Good reminders. I can't tell you how many people get in over their heads in the mountains where I grew up because they didn't respect their own limits or mother nature's ever-shifting mood swings. Things can go bad so fast -- without warning.

    Be safe, everybuggy!

  9. #9
    Senior Member zugcat's Avatar
    Join Date
    Mar 2011
    Location
    Issaquah, WA
    Hammock
    WBBB DL1.0
    Tarp
    Superfly
    Insulation
    HG Phoenix 0*
    Suspension
    Web Straps
    Posts
    132
    HURTHEART has a very timely reminder. Winter camping has much less margin for error. Even a day hike can turn bad. How bad things can get seems to be directly related to how prepared one is. People talk about lions and tigers and bears. The real dangers are exposure and injury. Yes critters are a danger. But the larger danger is all the little stuff that preparation heads off. I am not afraid of the wilderness. But I have a VERY health respect for it. There may be people who can survive weeks alone in their underwear with only a knife. I am not one of them. Unless one has been to S.E.R.E school, I am betting most folks are not either. It seems like every year I hear about people found dead from exposure with enough weapons and ammunition to hold off a zombie horde. I take these as cautionary tales for what is important to remember in the great outdoors. These are the rules I try to live by when I venture out of civilization. These rules apply whether I'm in a state park or in the remote wilderness.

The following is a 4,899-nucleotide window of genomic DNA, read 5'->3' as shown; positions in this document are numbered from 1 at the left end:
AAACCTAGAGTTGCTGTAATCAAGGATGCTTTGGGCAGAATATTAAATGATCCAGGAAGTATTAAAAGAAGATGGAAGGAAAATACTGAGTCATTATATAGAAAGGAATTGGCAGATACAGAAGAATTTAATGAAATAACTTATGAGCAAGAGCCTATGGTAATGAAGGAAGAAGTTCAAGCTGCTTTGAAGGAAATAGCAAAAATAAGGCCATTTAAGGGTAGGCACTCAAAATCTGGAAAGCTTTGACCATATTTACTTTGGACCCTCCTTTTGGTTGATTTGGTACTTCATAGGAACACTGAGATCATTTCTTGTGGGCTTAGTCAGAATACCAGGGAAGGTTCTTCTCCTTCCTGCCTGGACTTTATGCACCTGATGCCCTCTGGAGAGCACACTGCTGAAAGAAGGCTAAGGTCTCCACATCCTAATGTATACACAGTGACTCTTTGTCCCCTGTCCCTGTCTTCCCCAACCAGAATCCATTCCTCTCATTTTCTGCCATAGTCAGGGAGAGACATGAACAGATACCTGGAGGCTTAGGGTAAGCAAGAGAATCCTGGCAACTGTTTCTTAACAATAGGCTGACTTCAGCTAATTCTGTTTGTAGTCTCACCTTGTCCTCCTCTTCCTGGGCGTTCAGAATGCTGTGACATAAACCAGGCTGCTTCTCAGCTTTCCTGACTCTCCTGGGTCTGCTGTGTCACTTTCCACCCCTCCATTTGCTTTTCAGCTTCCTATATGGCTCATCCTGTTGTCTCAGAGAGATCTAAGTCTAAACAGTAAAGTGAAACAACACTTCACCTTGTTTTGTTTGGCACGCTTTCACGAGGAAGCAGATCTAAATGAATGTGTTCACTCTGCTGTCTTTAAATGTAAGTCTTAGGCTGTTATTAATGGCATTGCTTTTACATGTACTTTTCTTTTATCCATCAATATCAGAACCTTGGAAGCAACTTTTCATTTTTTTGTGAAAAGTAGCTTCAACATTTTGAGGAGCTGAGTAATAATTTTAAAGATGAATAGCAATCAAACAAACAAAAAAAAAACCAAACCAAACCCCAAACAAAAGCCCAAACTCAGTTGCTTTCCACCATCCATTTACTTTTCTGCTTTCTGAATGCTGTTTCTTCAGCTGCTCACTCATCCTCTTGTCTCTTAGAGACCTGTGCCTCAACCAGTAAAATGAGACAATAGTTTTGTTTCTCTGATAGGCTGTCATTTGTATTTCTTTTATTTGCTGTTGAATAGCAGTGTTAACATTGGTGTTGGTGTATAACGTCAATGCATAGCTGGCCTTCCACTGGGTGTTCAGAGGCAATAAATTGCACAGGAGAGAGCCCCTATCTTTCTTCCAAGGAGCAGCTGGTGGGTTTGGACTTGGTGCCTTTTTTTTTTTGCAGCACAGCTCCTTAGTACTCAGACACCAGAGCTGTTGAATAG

Remember my skill level
    Don't let ambition kill me. I am older, slower, and much fatter than I used to be.

    Know my limits
    I am not trained in alpine mountaineering or desert solo survival. Don't do these things alone! I can't jello naked wrestle bears anymore I should avoid having to do so. (Summer job don't ask)